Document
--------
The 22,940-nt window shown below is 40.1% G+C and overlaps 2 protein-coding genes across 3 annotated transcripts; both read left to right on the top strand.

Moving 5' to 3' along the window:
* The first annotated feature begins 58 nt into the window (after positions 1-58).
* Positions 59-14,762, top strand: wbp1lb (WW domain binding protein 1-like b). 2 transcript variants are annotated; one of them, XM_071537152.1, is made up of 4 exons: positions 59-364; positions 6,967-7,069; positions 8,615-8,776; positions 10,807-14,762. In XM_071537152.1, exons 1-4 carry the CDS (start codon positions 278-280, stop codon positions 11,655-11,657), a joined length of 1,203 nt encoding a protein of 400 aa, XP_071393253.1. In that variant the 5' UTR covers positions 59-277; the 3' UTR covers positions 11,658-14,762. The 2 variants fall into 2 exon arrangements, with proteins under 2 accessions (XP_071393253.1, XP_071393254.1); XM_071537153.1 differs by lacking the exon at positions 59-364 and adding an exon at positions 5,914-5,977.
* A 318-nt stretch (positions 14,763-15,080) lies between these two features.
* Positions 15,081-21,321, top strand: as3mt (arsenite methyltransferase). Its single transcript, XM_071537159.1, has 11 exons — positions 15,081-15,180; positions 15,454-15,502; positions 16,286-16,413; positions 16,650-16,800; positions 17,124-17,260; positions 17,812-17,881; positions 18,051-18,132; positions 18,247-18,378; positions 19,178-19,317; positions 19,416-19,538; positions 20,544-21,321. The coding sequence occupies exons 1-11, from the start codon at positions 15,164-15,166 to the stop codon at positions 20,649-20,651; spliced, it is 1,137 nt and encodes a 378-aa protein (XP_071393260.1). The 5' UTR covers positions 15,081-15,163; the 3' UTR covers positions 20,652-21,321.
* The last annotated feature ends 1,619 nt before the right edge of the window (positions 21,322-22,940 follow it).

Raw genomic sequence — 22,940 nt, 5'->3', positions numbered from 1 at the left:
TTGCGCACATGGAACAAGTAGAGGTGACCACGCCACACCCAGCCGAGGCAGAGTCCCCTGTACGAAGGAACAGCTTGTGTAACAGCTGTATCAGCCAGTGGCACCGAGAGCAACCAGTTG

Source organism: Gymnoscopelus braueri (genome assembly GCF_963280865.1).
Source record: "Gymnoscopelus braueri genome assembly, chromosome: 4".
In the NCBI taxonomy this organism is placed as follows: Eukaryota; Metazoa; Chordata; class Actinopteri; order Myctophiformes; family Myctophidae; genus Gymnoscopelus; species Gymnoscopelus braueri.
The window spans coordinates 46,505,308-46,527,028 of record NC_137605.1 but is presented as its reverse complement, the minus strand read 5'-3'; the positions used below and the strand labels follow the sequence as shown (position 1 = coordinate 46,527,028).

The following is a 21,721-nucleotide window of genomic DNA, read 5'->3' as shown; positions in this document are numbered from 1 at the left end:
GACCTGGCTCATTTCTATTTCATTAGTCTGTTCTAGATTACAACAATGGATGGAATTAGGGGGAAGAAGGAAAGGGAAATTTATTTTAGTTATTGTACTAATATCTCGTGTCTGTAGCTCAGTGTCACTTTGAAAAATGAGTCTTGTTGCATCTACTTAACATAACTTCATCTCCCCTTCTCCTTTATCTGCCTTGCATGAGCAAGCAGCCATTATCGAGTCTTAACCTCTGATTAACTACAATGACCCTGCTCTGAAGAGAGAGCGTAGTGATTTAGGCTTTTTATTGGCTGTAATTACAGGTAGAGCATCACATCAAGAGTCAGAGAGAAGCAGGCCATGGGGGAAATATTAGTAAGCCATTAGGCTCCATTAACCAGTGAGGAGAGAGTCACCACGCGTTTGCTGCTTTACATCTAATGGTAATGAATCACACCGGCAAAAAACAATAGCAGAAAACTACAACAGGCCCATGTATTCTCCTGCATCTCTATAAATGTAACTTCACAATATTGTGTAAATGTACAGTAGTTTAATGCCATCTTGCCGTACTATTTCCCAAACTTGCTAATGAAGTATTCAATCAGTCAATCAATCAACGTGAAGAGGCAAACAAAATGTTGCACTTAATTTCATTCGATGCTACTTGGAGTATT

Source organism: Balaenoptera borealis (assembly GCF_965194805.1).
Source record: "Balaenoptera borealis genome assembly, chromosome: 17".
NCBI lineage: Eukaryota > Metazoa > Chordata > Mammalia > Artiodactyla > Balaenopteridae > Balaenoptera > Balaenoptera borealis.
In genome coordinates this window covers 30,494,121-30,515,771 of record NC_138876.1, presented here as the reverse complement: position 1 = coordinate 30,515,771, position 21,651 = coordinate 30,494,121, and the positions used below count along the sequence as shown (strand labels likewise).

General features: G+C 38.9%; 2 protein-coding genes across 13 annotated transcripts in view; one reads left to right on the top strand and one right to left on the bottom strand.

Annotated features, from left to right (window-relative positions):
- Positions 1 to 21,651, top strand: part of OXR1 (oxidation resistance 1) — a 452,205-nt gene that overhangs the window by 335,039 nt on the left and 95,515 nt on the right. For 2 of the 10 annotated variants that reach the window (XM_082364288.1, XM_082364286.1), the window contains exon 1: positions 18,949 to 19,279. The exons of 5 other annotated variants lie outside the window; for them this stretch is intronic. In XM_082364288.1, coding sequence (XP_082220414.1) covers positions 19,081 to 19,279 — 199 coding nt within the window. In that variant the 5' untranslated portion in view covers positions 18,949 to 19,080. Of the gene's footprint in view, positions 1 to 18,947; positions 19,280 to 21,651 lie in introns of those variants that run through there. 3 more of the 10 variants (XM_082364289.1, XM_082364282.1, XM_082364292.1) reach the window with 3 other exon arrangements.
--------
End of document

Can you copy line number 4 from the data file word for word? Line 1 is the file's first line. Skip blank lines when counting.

* Positions 59-14,762, top strand: wbp1lb (WW domain binding protein 1-like b). 2 transcript variants are annotated; one of them, XM_071537152.1, is made up of 4 exons: positions 59-364; positions 6,967-7,069; positions 8,615-8,776; positions 10,807-14,762. In XM_071537152.1, exons 1-4 carry the CDS (start codon positions 278-280, stop codon positions 11,655-11,657), a joined length of 1,203 nt encoding a protein of 400 aa, XP_071393253.1. In that variant the 5' UTR covers positions 59-277; the 3' UTR covers positions 11,658-14,762. The 2 variants fall into 2 exon arrangements, with proteins under 2 accessions (XP_071393253.1, XP_071393254.1); XM_071537153.1 differs by lacking the exon at positions 59-364 and adding an exon at positions 5,914-5,977.